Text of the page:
(n.) the forked mark left on something by a lightning strike
The splintering, vein-like pattern often left on timber, earth, or even human skin by a lightning strike is variously known as a keraunograph, keranograph, or ceranograph. Producing these patterns artificially, meanwhile, by deliberately passing electrical currents through wood, is an art form known as keraunography.
At the root of both these words is ceraunos, a Greek word for a thunderbolt. It’s not a particularly well-used root in English today, but it does crop up in a handful of related (and suitably peculiar) words like ceraunics, the branch of physics that deals with the passage of electricity like this; ceraunite, another word for a meteorite, that literally means ‘thunder-stone’; and ceraunoscope, the name of a device for replicating the sound of thunder in a theatre.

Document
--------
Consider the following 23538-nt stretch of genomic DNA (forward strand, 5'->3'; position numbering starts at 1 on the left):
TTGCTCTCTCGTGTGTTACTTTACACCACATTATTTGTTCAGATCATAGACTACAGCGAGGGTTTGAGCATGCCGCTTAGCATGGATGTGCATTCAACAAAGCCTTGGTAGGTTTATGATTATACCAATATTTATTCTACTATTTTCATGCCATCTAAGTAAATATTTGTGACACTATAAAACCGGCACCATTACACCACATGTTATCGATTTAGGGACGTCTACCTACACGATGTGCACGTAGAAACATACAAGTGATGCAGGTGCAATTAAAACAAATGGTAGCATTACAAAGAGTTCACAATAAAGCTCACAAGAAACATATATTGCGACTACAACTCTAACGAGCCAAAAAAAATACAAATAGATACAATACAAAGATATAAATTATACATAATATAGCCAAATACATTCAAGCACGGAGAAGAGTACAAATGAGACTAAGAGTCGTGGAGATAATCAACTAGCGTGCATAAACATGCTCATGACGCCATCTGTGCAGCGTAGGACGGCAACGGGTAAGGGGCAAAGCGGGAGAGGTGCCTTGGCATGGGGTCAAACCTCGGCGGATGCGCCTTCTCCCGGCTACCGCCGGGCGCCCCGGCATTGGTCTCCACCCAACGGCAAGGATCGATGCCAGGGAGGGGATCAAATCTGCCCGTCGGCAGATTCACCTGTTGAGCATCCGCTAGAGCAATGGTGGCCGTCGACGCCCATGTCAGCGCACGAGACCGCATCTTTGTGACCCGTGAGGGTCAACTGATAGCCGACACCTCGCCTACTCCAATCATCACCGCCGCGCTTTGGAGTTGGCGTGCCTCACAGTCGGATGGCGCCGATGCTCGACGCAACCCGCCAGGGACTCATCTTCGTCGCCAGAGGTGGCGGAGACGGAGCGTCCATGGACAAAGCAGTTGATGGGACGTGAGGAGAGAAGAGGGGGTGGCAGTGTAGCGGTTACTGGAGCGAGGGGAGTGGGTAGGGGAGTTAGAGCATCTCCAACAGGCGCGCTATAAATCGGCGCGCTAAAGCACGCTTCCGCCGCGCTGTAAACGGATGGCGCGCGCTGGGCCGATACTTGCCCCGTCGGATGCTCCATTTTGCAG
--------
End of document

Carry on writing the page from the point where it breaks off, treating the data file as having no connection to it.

The term keraunography appears to have been coined by nineteenth-century folklorists, as a means of collectively discussing the properties which lightning strikes and their patterns were supposed to hold. According to legend, lightning was able to project and sear onto the nearest surfaces the outlines of things unseen to the naked eye—a belief tied in with an event from 1596, when a lightning strike at Wells Cathedral in Somerset apparently burned the outline of a cross onto the bodies of all those nearby.
As the scientists and physicists of the eighteenth and nineteenth centuries began to discover more about electricity, the superstitions surrounding lightning strikes and keraunographs dwindled out of use; indeed one of these early researchers, the German physicist Georg Christoph Lichtenberg, even gave these branching patterns their proper name, Lichtenberg figures.
The word keraunograph itself, however, has survived—and has now, in the twenty-first century, come to be used to the striking process by which such patterns can be created intentionally.